Which College Major Has the Worst Unemployment?

Posted by: Louis Lavelle on January 5, 2012

Ask most people which college majors fare the worst in the job market and I suspect many would say something like philosophy or art history—fields with few job prospects outside the ivory tower, and fairly low-paying ones at that.

According to a new study, you would be wrong. “Hard Times, College Majors, Unemployment and Earnings: Not All College Degrees Are Created Equal,” by Georgetown University’s Center on Education and the Workforce says the college degree with the worst unemployment is neither of those. It’s architecture.

Recent college graduates 22 to 26 years old with architecture majors had an unemployment rate of 13.9 percent in 2009-10, followed by the arts (11.1 percent), and humanities and the liberal arts (9.4 percent). The reason, according to the report, was the collapse of the construction and home building industry in the recession. It’s worth noting that the unemployment rate for would-be architects improves with age: for those in the 30-to-54 age group it’s 9.2 percent, and for those with graduate degrees it’s 7.7 percent.

If it's any consolation, architecture majors in the 22-to-26 age group had a halfway decent salary: $36,000. The same can't be said for those who studied the humanities ($31,000) or the arts ($30,000). The lowest unemployment was had by education and health majors, 5.4 percent, with the highest salaries going to engineering students, $55,000.

And how did business students do? That kind of depends on what, exactly, they studied. As a group the recent business graduates had an unemployment rate of 7.4 percent and annual salaries averaging $39,000. But among business majors, hospitality management students had both the highest unemployment (9.1 percent) and the lowest salaries ($32,000). On the opposite end of the scale were finance students, with 6.6 percent unemployment and annual salaries averaging $44,000. Although with Wall Street hemorrhaging jobs, there's no guarantee that will last forever.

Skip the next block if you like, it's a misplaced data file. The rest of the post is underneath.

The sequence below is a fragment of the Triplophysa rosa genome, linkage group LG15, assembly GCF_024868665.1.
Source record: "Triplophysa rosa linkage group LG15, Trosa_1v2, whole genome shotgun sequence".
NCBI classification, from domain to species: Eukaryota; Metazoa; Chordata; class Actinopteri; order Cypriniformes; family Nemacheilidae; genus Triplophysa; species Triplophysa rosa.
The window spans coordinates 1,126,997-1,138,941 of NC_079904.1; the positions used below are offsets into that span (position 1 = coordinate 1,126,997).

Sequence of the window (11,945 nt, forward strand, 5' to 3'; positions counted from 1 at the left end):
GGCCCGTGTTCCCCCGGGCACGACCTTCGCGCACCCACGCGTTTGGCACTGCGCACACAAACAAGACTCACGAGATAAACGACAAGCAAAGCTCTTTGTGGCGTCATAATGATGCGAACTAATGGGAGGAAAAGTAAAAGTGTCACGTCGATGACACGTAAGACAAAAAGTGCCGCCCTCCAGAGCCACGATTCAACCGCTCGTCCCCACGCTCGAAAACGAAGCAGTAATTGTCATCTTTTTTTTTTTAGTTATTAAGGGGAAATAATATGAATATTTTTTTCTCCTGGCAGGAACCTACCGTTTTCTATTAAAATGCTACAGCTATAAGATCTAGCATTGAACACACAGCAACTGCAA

Reader Comments

JoeyB

January 5, 2012 1:59 PM

This article should be mandatorily posted on every financial aid office in this country. We have way too many colleges telling students to borrow $100k or so on majors whose jobs are inconsistent or non-existent, and who salary will eventually force them to live poor.

John

January 7, 2012 3:16 AM

Totally agree with JoeyB. Colleges are ruthless when it comes to disgorging students into a market the students do not know how to make sense out of.......

And too few colleges make sure that their students have skills. One exception? Carnegie Mellon. You can count on their students being computer capable.

PS I am not affiliated with CM in any way, including alumni. Just know a good approach when I see one!

StudentLoanList

January 11, 2012 3:23 PM

Low starting wages and massive student debt is going to make it very difficult for this generation of college graduates to get ahead.

Tom

January 20, 2012 1:25 PM

Dont worry about low starting wages and massive debt. Unpaid internships solve this problem. Just exploit...oops..I mean help young people work for free for a while and they will all be ok.

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Read daily reports from BusinessWeek editors and reporters Louis Lavelle, Geoff Gloeckler, Alison Damast and Francesca Di Meglio and boost your chances of getting into your best-fit B-school.

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